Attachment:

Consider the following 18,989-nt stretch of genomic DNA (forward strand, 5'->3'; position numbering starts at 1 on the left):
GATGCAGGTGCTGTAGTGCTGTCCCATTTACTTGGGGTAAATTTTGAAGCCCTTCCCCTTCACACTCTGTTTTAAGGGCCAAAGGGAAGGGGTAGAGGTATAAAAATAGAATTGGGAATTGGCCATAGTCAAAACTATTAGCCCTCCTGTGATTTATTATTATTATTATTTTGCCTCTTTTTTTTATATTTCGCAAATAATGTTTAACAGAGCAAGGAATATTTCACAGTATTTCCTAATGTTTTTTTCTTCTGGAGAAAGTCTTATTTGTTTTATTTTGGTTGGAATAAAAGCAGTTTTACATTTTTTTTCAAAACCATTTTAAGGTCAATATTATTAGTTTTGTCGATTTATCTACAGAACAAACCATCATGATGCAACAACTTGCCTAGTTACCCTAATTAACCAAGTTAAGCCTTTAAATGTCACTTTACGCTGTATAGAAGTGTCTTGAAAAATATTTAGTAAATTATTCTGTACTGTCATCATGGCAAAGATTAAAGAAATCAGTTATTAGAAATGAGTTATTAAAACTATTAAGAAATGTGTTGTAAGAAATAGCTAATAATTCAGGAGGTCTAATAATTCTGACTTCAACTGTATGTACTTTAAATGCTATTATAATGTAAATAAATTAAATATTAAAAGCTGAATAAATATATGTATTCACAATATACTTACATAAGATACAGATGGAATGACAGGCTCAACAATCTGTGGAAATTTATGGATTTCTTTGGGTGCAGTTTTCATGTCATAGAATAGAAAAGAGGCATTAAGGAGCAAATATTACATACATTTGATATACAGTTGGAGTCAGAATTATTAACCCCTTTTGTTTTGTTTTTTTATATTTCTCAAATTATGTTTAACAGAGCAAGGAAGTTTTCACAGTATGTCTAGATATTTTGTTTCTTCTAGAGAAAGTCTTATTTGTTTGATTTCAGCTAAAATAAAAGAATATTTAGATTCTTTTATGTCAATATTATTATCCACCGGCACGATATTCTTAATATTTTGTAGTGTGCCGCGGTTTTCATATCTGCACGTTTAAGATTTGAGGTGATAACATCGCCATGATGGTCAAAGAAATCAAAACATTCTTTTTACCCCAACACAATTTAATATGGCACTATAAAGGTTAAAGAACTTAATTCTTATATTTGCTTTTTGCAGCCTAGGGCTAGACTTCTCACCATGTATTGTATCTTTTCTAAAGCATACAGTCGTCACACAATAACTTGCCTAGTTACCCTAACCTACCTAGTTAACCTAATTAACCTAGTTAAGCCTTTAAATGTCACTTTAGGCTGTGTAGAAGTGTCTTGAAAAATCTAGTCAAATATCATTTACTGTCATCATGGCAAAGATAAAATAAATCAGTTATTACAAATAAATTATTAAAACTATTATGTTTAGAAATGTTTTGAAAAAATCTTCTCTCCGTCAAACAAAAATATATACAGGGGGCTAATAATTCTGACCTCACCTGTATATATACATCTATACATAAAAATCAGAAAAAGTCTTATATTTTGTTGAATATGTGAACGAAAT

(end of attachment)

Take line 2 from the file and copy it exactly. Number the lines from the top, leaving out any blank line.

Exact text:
GATGCAGGTGCTGTAGTGCTGTCCCATTTACTTGGGGTAAATTTTGAAGCCCTTCCCCTTCACACTCTGTTTTAAGGGCCAAAGGGAAGGGGTAGAGGTATAAAAATAGAATTGGGAATTGGCCATAGTCAAAACTATTAGCCCTCCTGTGATTTATTATTATTATTATTTTGCCTCTTTTTTTTATATTTCGCAAATAATGTTTAACAGAGCAAGGAATATTTCACAGTATTTCCTAATGTTTTTTTCTTCTGGAGAAAGTCTTATTTGTTTTATTTTGGTTGGAATAAAAGCAGTTTTACATTTTTTTTCAAAACCATTTTAAGGTCAATATTATTAGTTTTGTCGATTTATCTACAGAACAAACCATCATGATGCAACAACTTGCCTAGTTACCCTAATTAACCAAGTTAAGCCTTTAAATGTCACTTTACGCTGTATAGAAGTGTCTTGAAAAATATTTAGTAAATTATTCTGTACTGTCATCATGGCAAAGATTAAAGAAATCAGTTATTAGAAATGAGTTATTAAAACTATTAAGAAATGTGTTGTAAGAAATAGCTAATAATTCAGGAGGTCTAATAATTCTGACTTCAACTGTATGTACTTTAAATGCTATTATAATGTAAATAAATTAAATATTAAAAGCTGAATAAATATATGTATTCACAATATACTTACATAAGATACAGATGGAATGACAGGCTCAACAATCTGTGGAAATTTATGGATTTCTTTGGGTGCAGTTTTCATGTCATAGAATAGAAAAGAGGCATTAAGGAGCAAATATTACATACATTTGATATACAGTTGGAGTCAGAATTATTAACCCCTTTTGTTTTGTTTTTTTATATTTCTCAAATTATGTTTAACAGAGCAAGGAAGTTTTCACAGTATGTCTAGATATTTTGTTTCTTCTAGAGAAAGTCTTATTTGTTTGATTTCAGCTAAAATAAAAGAATATTTAGATTCTTTTATGTCAATATTATTATCCACCGGCACGATATTCTTAATATTTTGTAGTGTGCCGCGGTTTTCATATCTGCACGTTTAAGATTTGAGGTGATAACATCGCCATGATGGTCAAAGAAATCAAAACATTCTTTTTACCCCAACACAATTTAATATGGCACTATAAAGGTTAAAGAACTTAATTCTTATATTTGCTTTTTGCAGCCTAGGGCTAGACTTCTCACCATGTATTGTATCTTTTCTAAAGCATACAGTCGTCACACAATAACTTGCCTAGTTACCCTAACCTACCTAGTTAACCTAATTAACCTAGTTAAGCCTTTAAATGTCACTTTAGGCTGTGTAGAAGTGTCTTGAAAAATCTAGTCAAATATCATTTACTGTCATCATGGCAAAGATAAAATAAATCAGTTATTACAAATAAATTATTAAAACTATTATGTTTAGAAATGTTTTGAAAAAATCTTCTCTCCGTCAAACAAAAATATATACAGGGGGCTAATAATTCTGACCTCACCTGTATATATACATCTATACATAAAAATCAGAAAAAGTCTTATATTTTGTTGAATATGTGAACGAAAT